3. This is what I like about Geogre Will. McCain wants to fire Cox and George mentions Obama 6 times in his column. It's a pretty neat word pyramid in that column.

    Memo to George:

    Choose words from Column A for todays editorial.


    New Deal


    Alice (That's my wife's name and today is her birthday)

    Mad Dog (use your Thesaurus)
  4. George Will is credible.

    He's not a 'Fox News' op/ed mouthpiece (hired propagandist).

    He's consistent and principled.
  5. Will is expressing what a lot of conservatives are thinking. McCain is unacceptable, Obama is unthinkable.
  6. You got the first part right (McCain unacceptable). Here are Will's original words:

    It is arguable that, because of his inexperience, Obama is not ready for the presidency. It is arguable that McCain, because of his boiling moralism and bottomless reservoir of certitudes, is not suited to the presidency. Unreadiness can be corrected, although perhaps at great cost, by experience. Can a dismaying temperament be fixed?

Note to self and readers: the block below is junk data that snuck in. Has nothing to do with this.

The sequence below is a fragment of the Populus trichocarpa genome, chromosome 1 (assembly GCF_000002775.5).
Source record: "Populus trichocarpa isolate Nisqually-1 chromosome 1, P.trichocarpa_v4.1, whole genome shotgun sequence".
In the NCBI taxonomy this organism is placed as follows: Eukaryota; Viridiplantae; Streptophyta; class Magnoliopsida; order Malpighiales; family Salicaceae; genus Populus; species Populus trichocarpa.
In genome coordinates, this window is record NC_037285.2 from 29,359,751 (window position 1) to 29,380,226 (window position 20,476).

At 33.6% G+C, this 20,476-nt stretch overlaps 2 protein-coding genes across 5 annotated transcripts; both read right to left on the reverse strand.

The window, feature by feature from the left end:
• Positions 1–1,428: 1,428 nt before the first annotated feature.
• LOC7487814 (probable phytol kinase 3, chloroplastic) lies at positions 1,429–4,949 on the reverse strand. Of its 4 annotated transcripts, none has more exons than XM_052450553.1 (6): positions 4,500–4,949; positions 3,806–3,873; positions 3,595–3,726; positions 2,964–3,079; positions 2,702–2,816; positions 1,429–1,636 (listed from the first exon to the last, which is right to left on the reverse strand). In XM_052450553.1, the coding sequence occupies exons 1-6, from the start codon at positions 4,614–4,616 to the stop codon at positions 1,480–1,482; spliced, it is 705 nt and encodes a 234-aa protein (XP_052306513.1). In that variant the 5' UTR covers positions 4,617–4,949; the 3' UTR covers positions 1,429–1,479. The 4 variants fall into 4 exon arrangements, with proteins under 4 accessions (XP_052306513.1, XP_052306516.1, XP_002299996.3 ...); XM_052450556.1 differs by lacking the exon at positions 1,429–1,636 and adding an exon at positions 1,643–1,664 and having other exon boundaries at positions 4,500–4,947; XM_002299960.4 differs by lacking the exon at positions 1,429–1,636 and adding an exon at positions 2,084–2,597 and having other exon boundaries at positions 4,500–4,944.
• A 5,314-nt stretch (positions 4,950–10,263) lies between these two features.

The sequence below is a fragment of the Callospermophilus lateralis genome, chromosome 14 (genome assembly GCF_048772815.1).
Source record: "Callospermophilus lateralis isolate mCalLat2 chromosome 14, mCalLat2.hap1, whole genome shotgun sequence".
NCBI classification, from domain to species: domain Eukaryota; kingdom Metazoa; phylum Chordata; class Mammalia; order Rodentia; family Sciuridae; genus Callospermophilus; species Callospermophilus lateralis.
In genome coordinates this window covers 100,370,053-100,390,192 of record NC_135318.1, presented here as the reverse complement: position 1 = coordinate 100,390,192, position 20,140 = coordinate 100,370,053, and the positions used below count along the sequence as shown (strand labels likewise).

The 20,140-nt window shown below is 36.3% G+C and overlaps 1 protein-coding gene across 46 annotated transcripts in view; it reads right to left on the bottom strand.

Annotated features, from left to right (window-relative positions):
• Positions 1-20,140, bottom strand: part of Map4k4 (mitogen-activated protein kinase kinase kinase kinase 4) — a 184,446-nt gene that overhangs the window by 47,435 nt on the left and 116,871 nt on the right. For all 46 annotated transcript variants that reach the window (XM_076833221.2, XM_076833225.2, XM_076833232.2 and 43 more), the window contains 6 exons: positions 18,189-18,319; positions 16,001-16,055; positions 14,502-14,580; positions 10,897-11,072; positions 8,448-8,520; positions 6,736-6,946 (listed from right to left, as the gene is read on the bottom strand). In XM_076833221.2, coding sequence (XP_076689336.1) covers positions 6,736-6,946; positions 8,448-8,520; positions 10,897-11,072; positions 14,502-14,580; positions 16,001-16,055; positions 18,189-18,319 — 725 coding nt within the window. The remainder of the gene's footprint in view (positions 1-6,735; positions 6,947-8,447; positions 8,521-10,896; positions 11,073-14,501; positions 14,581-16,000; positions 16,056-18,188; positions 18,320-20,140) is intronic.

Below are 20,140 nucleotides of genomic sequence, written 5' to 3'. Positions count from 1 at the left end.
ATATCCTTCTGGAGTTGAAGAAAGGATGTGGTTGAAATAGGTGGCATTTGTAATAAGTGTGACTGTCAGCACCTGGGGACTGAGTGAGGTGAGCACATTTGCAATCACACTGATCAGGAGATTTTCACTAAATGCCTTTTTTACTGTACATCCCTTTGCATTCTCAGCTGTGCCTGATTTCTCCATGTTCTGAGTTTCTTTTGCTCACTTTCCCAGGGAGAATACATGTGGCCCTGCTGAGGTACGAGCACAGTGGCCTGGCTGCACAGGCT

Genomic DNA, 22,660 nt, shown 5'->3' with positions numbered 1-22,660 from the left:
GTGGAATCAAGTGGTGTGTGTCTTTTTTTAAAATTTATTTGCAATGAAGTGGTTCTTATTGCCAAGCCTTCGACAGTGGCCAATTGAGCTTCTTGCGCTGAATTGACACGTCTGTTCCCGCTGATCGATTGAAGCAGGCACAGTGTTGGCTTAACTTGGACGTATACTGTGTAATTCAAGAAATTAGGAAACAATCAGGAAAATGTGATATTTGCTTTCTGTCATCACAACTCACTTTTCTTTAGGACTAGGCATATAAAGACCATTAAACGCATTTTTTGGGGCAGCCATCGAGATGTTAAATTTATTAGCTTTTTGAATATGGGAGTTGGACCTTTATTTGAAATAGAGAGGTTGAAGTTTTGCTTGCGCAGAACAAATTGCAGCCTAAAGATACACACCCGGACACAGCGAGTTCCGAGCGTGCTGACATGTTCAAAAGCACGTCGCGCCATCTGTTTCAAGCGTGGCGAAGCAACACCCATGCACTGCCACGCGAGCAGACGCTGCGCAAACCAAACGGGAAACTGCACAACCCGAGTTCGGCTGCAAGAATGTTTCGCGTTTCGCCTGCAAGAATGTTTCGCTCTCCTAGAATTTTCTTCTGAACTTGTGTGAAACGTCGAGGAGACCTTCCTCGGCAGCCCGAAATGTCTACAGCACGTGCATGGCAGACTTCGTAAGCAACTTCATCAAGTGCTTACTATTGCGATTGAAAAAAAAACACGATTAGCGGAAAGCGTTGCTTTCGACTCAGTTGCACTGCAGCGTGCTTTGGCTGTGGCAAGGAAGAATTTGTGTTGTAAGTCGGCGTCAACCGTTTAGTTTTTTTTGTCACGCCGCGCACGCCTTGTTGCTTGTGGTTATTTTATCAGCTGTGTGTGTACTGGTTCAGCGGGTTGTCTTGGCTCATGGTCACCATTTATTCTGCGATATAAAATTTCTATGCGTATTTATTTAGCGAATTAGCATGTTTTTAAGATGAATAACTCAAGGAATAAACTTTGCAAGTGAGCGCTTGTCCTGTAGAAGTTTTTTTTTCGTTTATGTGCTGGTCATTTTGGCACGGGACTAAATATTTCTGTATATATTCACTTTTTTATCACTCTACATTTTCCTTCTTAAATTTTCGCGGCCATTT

7. McCain just threw something out there to see which way the wind blows, it was a safe bet and a two fer, by throwing Cuomo's name in the pot.

    If WS would like to see Cox out.

    Throw some blame on the regulator's.

    Cox is probably going anyway's.
  8. We know what McBush will bring...4 more years of the same crap we have a congress dead set against him.

    Why not try something different?

    If it is a total disaster with the dems, then the repubs can put in the next group of known losers...

    Actually, I would think that the repubs secretly want Obama to win, so that their love affair with Palin could possibly be brought to fruition with her becoming president.

    Though, she will have to run against Huckabee, who can match her governorship and her evangelical right wing BS stride for stride.

  9. Interesting you view a news broadcasting agent that chooses the president for the people NOT a hired propagandist?

    How many times..Please give specificas and links...has he 'called out Senator Obama's glitches?

    Has he called Obama on his relationships?

    Has he challenged him on his experience or lack of it?

    Has he questioned him on his policy, or lack of them?
  10. I agree. Obama will resurrect the GOP in way only Jimmy Carter previously could....
    #10     Sep 23, 2008